Focusing science education on students through genetic and genealogical studies may be the way to increase minorities in the pipeline and engage students who would otherwise deem science too hard or too uninteresting, according to a Penn State anthropologist.
"Henry Louis Gates (Jr.) and I talked about using personalized genetics and genealogy in classrooms as a way to help get kids to understand their heritage and be proud," said Nina Jablonski, Evan Pugh University Professor of Anthropology, Penn State. "And especially for African-American kids to connect with their heritage. Then also, equally, as a way to create interest in science."
Gates is the Alphonse Fletcher University Professor and Director of the Hutchins Center for African and African American Research at Harvard University. He has also produced a variety of documentary films and is currently host and expert on the Public Broadcasting System's "Finding Your Roots," which is in its fourth season.
A working group of about 30 people explored the various approaches to this goal. Eventually, the group was whittled down to only a few and an informal approach centered on the "study of me" developed.
"What we wanted to see was if the genetic 'study of me' influences the feelings about science and aspirations about wanting to be a scientist," said Jablonski. "Does it impact understanding?"
The researchers felt it was critical to work with middle school children because that is when children are figuring out who they are and what they are going to do in life. They wanted to influence the middle schoolers before they got to high school to see if this intervention approach was effective. The program and curriculum they developed were for a two-week summer camp which was eventually orchestrated by Penn State's Science U, an outreach program of the Eberly College of Science.
In the process, the group realized that this curriculum and approach would work just as well for high school and introductory undergraduate students. A program was also begun at Spelman College and Morehouse College to incorporate the material as a module in an introductory biology class.
The researchers involved in both projects will present the results of their work at a session, "Understanding Your Roots: STEM Diversity and an Evidence-Based Curriculum," organized by Jablonski today (Feb. 17) at the annual meeting of the American Association for the Advancement of Science in Austin, Texas.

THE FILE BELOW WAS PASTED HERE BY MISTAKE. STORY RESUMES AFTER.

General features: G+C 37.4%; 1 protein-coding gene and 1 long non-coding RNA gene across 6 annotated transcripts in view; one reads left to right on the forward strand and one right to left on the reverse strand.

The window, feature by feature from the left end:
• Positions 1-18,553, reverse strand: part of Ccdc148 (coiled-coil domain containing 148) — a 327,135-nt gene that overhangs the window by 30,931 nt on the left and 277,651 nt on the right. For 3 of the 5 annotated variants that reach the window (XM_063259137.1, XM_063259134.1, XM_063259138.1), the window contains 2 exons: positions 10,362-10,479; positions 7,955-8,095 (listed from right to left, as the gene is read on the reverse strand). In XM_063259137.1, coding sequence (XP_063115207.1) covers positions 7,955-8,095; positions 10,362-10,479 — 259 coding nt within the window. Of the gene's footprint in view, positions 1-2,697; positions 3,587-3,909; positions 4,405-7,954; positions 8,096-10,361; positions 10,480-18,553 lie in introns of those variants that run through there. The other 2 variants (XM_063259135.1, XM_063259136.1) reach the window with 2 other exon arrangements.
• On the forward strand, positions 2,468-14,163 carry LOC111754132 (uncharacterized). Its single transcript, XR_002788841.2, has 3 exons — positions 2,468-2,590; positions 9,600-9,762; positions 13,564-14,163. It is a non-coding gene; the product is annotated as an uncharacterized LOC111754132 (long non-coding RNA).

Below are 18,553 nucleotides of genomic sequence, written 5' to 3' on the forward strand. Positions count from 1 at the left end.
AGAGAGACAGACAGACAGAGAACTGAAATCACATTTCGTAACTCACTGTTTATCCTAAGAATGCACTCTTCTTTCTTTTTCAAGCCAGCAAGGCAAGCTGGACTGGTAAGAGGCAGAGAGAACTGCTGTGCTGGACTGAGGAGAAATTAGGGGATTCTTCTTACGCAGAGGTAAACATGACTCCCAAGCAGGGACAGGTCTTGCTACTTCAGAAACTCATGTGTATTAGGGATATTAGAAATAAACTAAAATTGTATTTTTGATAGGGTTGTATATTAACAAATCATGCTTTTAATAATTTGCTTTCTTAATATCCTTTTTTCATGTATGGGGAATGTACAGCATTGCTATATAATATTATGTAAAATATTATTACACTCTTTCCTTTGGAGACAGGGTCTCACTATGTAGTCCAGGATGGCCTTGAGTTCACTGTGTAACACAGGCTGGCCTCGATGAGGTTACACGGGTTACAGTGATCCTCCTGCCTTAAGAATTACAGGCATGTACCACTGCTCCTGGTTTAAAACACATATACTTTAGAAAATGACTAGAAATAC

"We are trying to give students the impactful personal message that history is related to what they are studying," said Jablonski.
By focusing on genealogy and genetics, the curriculum ranges from DNA and inheritance to evolution and the origins of humanity.
"The students become more literate in science, but they also see themselves as part of the genealogy of humanity, that is, ultimately all people united," said Jablonski.
During the summer camp, African-American students were often able to trace their ancestry back to their ancestors' original entry into the new world. This was possible through family oral histories that still exist. Some students of European descent had more trouble getting that far back in their ancestry.
The summer camp includes two days of independent study where kids were able to choose the direction of their studies. Projects ranged from bacteria, to further DNA studies, to genealogical trees of anime characters complete with inherited traits.
"We took the risk to empower these kids," said Jablonski. "The risk paid off in the creative thinking they showed."
Also part of the symposium are Aditi Pai, associate professor of biology, Spelman College; C. Brandon Ogbunu, assistant professor of biology, Brown University; and Elizabeth Wright, postdoctoral fellow in anthropology, Penn State.
The Robert Wood Johnson Foundation, the Rockefeller Foundation and the National Science Foundation supported these projects.